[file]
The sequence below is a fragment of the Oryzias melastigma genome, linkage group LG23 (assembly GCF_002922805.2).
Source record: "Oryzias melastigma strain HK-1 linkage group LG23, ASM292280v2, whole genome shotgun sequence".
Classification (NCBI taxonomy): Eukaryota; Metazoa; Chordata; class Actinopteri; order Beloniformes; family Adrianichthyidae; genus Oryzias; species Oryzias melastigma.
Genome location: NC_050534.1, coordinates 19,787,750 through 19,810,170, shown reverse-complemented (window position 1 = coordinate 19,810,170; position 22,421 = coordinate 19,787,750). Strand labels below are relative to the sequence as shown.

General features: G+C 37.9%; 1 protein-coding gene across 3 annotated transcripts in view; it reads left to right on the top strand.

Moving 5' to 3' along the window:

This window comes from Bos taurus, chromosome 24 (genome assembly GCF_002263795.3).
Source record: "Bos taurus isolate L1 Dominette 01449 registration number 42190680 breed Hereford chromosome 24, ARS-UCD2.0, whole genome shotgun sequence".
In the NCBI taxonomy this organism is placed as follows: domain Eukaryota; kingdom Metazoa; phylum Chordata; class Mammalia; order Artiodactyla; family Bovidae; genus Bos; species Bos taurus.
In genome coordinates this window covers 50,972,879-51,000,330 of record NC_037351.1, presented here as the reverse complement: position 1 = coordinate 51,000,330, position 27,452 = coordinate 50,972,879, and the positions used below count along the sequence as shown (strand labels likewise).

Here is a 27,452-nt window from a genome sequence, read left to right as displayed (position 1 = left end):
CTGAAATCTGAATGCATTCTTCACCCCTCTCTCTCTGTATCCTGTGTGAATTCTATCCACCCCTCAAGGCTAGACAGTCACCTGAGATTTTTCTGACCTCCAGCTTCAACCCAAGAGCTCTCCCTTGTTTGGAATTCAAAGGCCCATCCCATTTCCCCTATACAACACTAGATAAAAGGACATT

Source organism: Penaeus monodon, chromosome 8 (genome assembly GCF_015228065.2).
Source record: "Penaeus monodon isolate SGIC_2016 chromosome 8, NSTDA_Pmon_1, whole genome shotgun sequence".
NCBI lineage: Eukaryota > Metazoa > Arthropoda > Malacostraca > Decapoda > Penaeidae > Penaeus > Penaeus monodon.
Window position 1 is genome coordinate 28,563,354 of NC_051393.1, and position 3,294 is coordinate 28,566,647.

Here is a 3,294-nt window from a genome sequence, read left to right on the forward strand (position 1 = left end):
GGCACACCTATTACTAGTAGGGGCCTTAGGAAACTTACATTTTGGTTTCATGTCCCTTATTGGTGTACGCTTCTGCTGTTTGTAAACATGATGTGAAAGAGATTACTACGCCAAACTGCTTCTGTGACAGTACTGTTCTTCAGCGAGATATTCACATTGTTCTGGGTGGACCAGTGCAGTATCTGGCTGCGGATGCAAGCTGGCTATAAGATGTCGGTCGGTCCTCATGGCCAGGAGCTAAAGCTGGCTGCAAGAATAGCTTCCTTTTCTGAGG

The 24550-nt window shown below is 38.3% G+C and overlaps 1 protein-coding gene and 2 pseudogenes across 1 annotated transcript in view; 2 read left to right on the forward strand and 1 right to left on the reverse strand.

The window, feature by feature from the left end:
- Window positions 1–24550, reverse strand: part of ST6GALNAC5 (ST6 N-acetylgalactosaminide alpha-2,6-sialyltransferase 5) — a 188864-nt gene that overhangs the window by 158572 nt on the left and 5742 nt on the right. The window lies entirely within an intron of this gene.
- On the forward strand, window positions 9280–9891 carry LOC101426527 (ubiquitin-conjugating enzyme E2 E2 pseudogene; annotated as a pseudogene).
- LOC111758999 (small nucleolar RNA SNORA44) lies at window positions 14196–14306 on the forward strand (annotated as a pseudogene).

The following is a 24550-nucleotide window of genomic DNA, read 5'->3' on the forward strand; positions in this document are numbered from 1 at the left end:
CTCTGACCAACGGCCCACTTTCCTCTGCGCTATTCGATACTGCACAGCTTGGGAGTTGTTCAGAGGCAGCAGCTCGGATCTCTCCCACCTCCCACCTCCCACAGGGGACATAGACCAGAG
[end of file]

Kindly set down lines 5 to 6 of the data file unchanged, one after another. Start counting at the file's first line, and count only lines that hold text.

General features: G+C 37.9%; 1 protein-coding gene across 3 annotated transcripts in view; it reads left to right on the top strand.

Moving 5' to 3' along the window: